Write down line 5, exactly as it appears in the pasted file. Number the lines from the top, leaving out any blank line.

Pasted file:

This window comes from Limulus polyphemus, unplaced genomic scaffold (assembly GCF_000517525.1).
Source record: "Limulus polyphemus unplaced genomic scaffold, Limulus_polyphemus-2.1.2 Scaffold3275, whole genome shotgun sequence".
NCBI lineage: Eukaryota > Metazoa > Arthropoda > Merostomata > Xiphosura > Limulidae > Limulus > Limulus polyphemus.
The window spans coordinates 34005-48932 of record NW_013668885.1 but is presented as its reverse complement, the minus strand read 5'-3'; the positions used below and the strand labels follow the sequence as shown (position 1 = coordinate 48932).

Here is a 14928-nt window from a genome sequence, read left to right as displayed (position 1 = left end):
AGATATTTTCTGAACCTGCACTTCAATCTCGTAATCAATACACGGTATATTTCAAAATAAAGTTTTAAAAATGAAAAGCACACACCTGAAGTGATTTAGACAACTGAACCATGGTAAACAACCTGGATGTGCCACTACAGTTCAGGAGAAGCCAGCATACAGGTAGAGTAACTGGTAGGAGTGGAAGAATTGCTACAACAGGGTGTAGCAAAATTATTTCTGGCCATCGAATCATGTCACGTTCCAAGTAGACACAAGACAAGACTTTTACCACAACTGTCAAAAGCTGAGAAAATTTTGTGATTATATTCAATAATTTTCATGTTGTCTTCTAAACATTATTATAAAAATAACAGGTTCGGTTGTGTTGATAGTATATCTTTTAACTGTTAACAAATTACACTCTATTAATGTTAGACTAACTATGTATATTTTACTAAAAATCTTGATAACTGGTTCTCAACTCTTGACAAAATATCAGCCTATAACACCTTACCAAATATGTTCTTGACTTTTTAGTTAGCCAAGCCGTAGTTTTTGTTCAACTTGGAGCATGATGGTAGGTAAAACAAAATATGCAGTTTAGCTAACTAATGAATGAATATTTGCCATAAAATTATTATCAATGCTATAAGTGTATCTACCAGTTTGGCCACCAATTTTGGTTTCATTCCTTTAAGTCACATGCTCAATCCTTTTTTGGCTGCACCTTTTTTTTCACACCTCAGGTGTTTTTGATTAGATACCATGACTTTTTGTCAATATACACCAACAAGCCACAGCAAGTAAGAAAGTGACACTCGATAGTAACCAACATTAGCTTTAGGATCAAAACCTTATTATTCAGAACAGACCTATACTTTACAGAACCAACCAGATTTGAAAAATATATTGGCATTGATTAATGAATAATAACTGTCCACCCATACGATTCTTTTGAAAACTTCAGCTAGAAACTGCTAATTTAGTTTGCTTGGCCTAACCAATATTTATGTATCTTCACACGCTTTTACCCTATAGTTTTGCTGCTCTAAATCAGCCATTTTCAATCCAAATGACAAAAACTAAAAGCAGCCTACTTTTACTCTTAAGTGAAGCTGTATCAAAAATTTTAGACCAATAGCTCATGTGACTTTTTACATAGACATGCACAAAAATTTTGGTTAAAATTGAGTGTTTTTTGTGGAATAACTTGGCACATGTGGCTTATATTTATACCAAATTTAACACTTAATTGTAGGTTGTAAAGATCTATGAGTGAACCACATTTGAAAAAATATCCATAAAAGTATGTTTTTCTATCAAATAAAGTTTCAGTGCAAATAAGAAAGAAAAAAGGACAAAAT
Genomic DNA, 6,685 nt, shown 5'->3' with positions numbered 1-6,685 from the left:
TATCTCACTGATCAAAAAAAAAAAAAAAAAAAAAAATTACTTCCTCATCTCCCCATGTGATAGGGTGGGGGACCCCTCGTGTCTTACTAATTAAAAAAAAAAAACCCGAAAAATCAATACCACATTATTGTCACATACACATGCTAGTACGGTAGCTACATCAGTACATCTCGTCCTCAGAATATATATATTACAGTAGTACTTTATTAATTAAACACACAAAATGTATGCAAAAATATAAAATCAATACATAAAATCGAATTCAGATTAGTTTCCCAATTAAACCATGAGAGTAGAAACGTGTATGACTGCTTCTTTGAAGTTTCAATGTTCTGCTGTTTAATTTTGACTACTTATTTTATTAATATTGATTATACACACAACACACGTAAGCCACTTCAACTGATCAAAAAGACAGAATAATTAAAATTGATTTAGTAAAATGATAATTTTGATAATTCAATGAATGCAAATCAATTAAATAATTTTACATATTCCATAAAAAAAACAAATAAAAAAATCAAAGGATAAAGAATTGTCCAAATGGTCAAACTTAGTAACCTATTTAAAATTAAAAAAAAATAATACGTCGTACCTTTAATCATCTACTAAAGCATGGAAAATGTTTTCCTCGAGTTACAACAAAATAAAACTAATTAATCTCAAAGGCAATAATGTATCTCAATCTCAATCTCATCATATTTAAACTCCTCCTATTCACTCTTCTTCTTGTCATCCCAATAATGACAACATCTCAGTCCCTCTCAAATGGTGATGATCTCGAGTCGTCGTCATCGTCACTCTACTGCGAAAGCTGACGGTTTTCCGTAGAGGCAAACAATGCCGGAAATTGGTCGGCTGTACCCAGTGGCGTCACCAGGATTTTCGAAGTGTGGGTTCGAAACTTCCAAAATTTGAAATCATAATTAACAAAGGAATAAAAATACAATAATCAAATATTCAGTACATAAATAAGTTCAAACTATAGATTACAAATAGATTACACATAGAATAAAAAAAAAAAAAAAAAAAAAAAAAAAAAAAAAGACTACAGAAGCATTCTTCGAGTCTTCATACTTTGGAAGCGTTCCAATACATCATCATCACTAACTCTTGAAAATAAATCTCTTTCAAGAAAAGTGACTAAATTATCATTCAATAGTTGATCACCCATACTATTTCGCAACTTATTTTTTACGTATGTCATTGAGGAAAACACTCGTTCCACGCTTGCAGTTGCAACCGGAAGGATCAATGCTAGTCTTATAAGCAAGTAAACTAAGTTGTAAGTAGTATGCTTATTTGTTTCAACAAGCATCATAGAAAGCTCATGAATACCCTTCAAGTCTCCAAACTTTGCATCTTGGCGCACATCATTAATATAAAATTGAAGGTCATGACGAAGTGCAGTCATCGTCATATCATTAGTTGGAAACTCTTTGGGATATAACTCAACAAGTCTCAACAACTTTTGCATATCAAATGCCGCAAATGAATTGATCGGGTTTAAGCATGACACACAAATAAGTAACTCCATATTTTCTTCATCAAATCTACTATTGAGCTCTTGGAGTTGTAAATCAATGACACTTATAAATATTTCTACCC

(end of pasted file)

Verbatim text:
Here is a 14928-nt window from a genome sequence, read left to right as displayed (position 1 = left end):